Article contains spoilers for Game of Thrones.  ALL OF IT

Game of Thrones season 8 seduced and killed me on an intellectual level. The brutal dark fantasy adapted from George R.R. Martin’s beloved novels was my favorite TV series for most of this decade, yet I feel conflicted now that the HBO mega hit’s final season is over. The final episodes were satisfying yet frustrating; enjoyable yet lacking. Last week’s finale was downright confounding, and judging by the divided fanbase of both super stans and petitioners begging HBO to utilize the retconomicon and remake season 8, I’m not the only one left befuddled by the conclusion.

Time has allowed me to process my complicated feelings surrounding Game of Thrones season 8 and its parade of mass murder and bad dick jokes. Upon reflection, my simultaneous positive and negative reactions toward the final moments in TV’s most epic show were inevitable. Winter was coming, but we ignored the warnings.

Game of Thrones is a series of irreconcilable dichotomies. The series had a labyrinthine narrative with an overwhelmingly huge roster of characters who were constantly warring with each other despite attempts to bridge their divide. The unharmonious duality within Game of Thrones can be observed through the series’ key story beats. The honorable Starks are opposed by the corrupt Lannisters. Traditional fantasy character archetypes like the noble knight and evil queen are subverted. Daenerys is a violent realm-conquering dragon queen dreaming of a peaceful future. The zombie apocalypse, harbinger of mankind’s doom, creeps ever closer while the shortsighted aristocrats focus on their petty power squabbles. It’s all very befitting of a show based on book series that emphasizes contrast with its title, A Song of Ice and Fire.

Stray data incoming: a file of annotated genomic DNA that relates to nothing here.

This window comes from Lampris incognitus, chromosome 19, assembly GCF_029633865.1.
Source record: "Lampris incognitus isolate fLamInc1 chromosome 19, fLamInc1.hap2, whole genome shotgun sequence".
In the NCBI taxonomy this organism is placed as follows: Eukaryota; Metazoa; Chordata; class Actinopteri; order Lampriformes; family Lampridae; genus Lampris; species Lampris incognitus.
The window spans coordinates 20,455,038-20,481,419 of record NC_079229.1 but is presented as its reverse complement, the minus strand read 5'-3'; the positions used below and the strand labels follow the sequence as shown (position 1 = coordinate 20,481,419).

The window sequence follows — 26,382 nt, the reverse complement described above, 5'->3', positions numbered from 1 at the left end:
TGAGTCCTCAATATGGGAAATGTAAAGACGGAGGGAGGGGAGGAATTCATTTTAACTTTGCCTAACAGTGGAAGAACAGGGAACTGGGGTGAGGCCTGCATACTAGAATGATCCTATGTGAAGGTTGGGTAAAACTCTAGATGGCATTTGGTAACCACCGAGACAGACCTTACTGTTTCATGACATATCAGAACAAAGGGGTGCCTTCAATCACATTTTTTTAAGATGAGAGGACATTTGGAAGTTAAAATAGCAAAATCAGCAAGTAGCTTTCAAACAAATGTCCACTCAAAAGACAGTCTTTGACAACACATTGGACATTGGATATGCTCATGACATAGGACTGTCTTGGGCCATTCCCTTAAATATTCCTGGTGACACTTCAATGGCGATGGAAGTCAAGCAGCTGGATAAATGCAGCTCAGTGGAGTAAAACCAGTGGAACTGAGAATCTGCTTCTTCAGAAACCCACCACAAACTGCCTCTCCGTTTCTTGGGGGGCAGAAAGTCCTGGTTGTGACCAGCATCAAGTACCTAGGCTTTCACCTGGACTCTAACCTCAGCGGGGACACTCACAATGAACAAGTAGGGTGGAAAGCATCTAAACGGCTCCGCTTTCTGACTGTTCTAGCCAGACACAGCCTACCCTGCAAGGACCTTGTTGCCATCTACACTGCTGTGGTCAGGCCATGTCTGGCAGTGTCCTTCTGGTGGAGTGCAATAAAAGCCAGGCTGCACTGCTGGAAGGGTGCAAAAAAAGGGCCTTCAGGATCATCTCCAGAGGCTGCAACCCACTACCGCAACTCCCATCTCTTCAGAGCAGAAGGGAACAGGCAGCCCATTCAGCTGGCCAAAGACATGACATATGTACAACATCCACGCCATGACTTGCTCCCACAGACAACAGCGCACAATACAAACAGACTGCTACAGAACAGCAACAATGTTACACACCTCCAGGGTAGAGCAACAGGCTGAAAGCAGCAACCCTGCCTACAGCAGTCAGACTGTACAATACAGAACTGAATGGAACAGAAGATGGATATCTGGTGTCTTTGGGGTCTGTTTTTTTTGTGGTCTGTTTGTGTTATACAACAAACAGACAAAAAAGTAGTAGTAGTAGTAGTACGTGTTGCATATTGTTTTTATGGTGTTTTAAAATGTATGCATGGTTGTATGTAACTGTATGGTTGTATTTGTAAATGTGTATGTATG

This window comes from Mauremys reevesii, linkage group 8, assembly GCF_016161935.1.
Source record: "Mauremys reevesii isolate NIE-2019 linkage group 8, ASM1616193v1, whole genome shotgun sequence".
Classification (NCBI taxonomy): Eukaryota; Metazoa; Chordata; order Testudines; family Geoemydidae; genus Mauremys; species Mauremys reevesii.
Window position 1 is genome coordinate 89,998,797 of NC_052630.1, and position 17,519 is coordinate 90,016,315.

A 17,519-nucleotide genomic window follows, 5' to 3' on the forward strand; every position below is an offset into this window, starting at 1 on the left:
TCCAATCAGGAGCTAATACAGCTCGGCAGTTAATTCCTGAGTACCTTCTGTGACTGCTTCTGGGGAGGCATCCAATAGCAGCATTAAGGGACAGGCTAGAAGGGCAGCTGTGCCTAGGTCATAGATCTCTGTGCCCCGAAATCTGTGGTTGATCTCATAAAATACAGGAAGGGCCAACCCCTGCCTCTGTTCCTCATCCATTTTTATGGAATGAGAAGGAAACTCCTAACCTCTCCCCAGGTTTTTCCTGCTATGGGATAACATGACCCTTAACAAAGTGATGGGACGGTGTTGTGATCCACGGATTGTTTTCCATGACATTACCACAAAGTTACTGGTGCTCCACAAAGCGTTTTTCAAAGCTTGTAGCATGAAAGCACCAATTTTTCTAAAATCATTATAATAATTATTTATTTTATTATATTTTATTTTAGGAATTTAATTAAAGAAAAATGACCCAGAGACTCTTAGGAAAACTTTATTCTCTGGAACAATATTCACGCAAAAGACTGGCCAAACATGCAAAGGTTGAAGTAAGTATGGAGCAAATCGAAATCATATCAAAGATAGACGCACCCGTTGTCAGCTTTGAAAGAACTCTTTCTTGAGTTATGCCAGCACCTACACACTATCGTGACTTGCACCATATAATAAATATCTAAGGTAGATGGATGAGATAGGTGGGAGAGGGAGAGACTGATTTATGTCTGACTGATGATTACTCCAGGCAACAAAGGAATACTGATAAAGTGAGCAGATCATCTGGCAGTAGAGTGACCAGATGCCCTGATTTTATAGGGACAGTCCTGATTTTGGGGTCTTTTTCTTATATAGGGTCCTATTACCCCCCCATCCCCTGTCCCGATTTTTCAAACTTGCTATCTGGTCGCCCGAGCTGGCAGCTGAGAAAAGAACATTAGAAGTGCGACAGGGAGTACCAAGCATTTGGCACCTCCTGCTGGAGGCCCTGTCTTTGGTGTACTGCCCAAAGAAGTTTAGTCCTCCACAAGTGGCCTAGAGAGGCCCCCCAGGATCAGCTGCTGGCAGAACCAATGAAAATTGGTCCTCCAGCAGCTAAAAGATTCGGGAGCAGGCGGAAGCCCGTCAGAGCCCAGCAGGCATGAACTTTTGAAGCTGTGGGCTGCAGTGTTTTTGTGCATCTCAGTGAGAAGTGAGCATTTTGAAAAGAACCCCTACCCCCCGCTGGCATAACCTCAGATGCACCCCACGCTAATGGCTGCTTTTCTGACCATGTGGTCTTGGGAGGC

Game of Thrones’ incongruous opposites expand to the creative process behind the show as well. Martin only finished five of the seven planned books in the series. His most recent entry was A Dance with Dragons, which came out in 2011, the same year as the first season of Game of Thrones. How can a faithful adaptation be made from an incomplete saga of novels?

Martin’s slow writing put Game of Thrones showrunners D. B. Weiss and David Benioff in an unenviable position. They ignored this looming doom at first. Game of Thrones’ first four seasons were incredibly faithful to the books and the show’s high production value produced a blockbuster-level spectable that perfectly complemented Martin’s deep world of palace intrigue, political treachery, and kinky sex dungeons. It’s a perfect one-two punch that leads to an incredibly satisfying if gut wrenching payoff. Whether it’s the Battle of the Blackwater, The Red Wedding, Tyrion’s sham of a trial, or the law-abiding, altruistic Ned Stark being beheaded for treason, the moral and political philosophies of Martin’s characters Martin guided Weiss and Benioff’s action and visuals presented by.